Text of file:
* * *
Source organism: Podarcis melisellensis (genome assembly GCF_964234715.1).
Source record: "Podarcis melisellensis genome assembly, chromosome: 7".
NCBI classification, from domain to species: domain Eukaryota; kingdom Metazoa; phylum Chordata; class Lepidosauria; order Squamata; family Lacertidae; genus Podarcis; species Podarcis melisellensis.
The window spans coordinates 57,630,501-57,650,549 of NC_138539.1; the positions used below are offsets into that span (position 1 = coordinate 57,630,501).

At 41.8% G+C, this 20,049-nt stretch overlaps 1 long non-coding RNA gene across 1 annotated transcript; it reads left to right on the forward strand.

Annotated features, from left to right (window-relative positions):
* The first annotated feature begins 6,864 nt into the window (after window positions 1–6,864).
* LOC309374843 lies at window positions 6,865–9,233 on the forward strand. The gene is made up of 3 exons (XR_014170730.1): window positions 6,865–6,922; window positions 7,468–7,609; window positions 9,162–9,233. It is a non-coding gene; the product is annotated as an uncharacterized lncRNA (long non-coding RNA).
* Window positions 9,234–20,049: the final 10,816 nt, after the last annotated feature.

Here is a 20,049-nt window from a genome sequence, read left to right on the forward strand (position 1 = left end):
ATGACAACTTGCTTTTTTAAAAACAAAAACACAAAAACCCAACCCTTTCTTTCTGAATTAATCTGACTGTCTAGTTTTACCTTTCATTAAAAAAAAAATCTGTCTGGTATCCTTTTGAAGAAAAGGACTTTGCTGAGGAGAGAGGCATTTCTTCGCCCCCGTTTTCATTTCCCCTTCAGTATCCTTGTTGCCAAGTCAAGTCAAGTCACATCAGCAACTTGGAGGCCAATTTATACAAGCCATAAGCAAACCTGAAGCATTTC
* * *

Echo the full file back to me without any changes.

Source organism: Podarcis melisellensis (genome assembly GCF_964234715.1).
Source record: "Podarcis melisellensis genome assembly, chromosome: 7".
NCBI classification, from domain to species: domain Eukaryota; kingdom Metazoa; phylum Chordata; class Lepidosauria; order Squamata; family Lacertidae; genus Podarcis; species Podarcis melisellensis.
The window spans coordinates 57,630,501-57,650,549 of NC_138539.1; the positions used below are offsets into that span (position 1 = coordinate 57,630,501).

At 41.8% G+C, this 20,049-nt stretch overlaps 1 long non-coding RNA gene across 1 annotated transcript; it reads left to right on the forward strand.

Annotated features, from left to right (window-relative positions):
* The first annotated feature begins 6,864 nt into the window (after window positions 1–6,864).
* LOC309374843 lies at window positions 6,865–9,233 on the forward strand. The gene is made up of 3 exons (XR_014170730.1): window positions 6,865–6,922; window positions 7,468–7,609; window positions 9,162–9,233. It is a non-coding gene; the product is annotated as an uncharacterized lncRNA (long non-coding RNA).
* Window positions 9,234–20,049: the final 10,816 nt, after the last annotated feature.

Here is a 20,049-nt window from a genome sequence, read left to right on the forward strand (position 1 = left end):
ATGACAACTTGCTTTTTTAAAAACAAAAACACAAAAACCCAACCCTTTCTTTCTGAATTAATCTGACTGTCTAGTTTTACCTTTCATTAAAAAAAAAATCTGTCTGGTATCCTTTTGAAGAAAAGGACTTTGCTGAGGAGAGAGGCATTTCTTCGCCCCCGTTTTCATTTCCCCTTCAGTATCCTTGTTGCCAAGTCAAGTCAAGTCACATCAGCAACTTGGAGGCCAATTTATACAAGCCATAAGCAAACCTGAAGCATTTC